After a young boy’s parents were murdered in front of him, he went into shock, barely speaking. Skulldigger, the vigilante who killed the murdered, also right in front of him, had pity on the kid and took him in. At least, that’s what it looks like from his perspective. To Detective Reyes, he kidnapped the boy, but that’s not how the rest of the police force sees it. Meanwhile, Tex Reed is surging in the polls after revealing he was once known as the costumed crime fighter the Crimson Fist. How do these two elements go together in the latest adventure in the Black Hammer Universe?
There’s a pretty clear line between Tex Reed and Skulldigger based on one small tidbit a newscaster brings up about halfway through this issue. This seems a little obvious, but it would certainly work well in the history of both characters. Writer Jeff Lemire has a tendency to subvert tropes and cliches of the super hero genre, so there’s a good chance my theory is wrong and this possible connection is a red herring. We’ll see as this story progresses.
The dynamic between Skulldigger and Skeleton Boy is a sadistic take on the relationship between Batman and Robin. It’s impossible to read this book without making a comparison to the Dynamic Duo. Where this comic deviates is how cold and heartless the interactions are. Skulldigger took in this kid against his better judgment, perhaps because he saw something of himself in the boy. That doesn’t mean that this is suddenly a father / son setup. Instead, it’s more like a drill sergeant and a new recruit. The boy (who is not named as far as I can tell), is put through the wringer in training to make sure he can hold his own in the field.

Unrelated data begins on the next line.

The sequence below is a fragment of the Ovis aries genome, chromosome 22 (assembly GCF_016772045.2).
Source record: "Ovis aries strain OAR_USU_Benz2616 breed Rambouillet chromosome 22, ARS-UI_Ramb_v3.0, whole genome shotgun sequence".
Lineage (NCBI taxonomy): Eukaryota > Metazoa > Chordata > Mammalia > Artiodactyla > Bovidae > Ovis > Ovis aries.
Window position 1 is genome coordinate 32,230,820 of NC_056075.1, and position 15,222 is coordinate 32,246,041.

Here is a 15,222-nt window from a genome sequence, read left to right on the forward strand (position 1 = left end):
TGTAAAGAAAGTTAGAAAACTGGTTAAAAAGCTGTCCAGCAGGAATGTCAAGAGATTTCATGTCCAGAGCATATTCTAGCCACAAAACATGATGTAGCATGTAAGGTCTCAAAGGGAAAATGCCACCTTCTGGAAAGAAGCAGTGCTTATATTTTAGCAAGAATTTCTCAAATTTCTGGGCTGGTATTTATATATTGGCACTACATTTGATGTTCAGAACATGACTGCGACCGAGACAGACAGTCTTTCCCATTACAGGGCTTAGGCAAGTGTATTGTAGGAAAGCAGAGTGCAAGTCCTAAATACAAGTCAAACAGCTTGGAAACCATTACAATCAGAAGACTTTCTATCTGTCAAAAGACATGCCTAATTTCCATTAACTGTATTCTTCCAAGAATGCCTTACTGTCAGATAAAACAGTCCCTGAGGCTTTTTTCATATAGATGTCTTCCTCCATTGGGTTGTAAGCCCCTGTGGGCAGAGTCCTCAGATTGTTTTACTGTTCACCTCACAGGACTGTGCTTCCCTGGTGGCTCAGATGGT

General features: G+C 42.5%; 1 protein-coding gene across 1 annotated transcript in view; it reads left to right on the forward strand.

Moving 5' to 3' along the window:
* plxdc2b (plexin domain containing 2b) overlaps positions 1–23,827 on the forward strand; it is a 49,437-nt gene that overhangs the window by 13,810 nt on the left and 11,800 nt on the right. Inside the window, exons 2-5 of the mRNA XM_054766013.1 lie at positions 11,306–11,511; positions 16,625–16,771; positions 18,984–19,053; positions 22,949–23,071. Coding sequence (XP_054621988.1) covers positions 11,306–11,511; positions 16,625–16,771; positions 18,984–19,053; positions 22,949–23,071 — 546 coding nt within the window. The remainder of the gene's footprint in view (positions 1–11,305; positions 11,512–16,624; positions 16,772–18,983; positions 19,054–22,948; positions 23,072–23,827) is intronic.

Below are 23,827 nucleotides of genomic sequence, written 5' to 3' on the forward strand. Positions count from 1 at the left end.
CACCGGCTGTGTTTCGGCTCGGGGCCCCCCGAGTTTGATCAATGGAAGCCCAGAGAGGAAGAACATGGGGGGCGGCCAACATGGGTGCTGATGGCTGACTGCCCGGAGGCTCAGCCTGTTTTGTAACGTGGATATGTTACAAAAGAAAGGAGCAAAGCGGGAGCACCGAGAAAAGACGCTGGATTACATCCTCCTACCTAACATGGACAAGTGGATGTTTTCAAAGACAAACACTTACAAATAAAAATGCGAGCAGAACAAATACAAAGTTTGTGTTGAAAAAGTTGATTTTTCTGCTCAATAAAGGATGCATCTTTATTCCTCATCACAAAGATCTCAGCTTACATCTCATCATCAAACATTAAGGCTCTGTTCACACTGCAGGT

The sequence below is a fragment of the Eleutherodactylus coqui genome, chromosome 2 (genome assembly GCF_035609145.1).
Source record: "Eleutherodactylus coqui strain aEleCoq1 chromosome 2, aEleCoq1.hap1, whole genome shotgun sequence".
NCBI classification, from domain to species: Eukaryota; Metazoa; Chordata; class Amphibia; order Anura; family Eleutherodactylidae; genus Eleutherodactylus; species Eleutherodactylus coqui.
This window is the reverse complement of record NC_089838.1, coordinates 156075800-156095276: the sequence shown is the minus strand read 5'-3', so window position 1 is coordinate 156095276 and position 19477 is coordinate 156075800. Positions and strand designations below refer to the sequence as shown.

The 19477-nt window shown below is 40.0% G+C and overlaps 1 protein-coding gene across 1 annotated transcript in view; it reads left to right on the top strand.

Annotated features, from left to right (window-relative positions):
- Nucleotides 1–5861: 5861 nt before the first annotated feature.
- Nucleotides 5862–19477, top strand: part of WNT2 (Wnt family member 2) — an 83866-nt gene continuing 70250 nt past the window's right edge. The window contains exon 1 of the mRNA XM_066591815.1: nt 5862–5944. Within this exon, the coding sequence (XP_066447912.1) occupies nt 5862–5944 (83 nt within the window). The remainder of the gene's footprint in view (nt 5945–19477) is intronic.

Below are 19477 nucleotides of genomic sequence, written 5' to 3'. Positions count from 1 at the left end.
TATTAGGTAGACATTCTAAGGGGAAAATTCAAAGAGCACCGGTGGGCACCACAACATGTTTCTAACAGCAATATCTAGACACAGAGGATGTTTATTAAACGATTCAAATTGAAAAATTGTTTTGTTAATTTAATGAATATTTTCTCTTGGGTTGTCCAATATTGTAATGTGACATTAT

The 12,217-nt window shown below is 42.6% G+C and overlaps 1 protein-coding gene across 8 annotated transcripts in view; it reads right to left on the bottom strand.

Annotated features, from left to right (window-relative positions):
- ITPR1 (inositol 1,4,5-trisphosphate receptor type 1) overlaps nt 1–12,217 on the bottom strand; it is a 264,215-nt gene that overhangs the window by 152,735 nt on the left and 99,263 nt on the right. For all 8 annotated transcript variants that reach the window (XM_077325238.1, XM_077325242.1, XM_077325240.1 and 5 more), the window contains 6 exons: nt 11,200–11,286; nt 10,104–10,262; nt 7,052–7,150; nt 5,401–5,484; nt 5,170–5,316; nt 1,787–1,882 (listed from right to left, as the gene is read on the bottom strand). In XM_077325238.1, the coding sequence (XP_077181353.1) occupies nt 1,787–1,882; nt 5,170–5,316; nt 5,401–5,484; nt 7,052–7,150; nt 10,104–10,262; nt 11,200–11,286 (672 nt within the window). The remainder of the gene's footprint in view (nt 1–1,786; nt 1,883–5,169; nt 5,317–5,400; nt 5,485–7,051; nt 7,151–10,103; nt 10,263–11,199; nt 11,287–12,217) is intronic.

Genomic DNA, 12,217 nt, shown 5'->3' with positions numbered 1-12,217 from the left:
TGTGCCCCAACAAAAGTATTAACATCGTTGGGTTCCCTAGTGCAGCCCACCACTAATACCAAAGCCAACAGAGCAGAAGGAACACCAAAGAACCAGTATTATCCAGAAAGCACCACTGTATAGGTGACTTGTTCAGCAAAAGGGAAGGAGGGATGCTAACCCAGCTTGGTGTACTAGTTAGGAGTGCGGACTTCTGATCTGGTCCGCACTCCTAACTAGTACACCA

Now that he’s in a safe spot, the boy is opening up a bit more. He’s not having heart-to-heart conversations with his kidnapper / trainer, but he is definitely way more talkative than the first issue. He questions Skulldigger about a lot of things, not unlike how a peppy Dick Grayson did the same for Batman years ago. The difference here is the narration from Skeleton Boy revealing how this relationship will end. It hangs over every piece of dialogue between the two characters like a dark cloud.
Artist Tonci Zonjic adds to this with some great use of color. The dinner conversation with Skulldigger and Skeleton Boy would have had an entirely different tone if the colors were brighter. Instead, we get an ominous red with the only real light coming from a TV in the distance. This further shades the violent nature of this relationship.
Letterer Steve Wands guides us through this chat, making it flow quickly, yet pausing at just the right moments to let certain elements sink in. At times it’s more what is not said than what is, allowing us to fill in the gaps as to why that weird silence popped up.
By not giving either Skulldigger or Skeleton Boy a name, Lemire makes them almost like non-identities. Their real lives have been forgotten by society, allowing them to embrace their new selves. It’s an interesting choice and yes, it makes it a little difficult to refer to them in a review like this.
Zonjic perfectly captures the youthful innocence of the kid and the cold, emotionless quality of the vigilante. I’m willing to bet Skulldigger has forgotten how to smile. His experiences in the world have beat that out of him. This attention is paid to the other characters as well. Tex Reed’s smile seems forced, like he’s faking it. Meanwhile, Reyes is all determination, leaving behind those that love her in favor of chasing the case.
As interesting as the vigilante and his sidekick are, Reyes is just as intriguing. We get a look at her home life and see how her job has negatively impacted it. I’m very curious to see why she’s so gung-ho about taking down Skulldigger as this series continues.
Just when you think you’ve seen it all in super hero comics, Black Hammer comes in with another riveting story. Skulldigger & Skeleton Boy may have started with a riff on a well-known origin, but it quickly defined itself as something altogether different and incredible. Although we’re only two issues into this series, it feels like I’ve known these characters for decades. There’s so much to explore here and we’re just scraping the surface.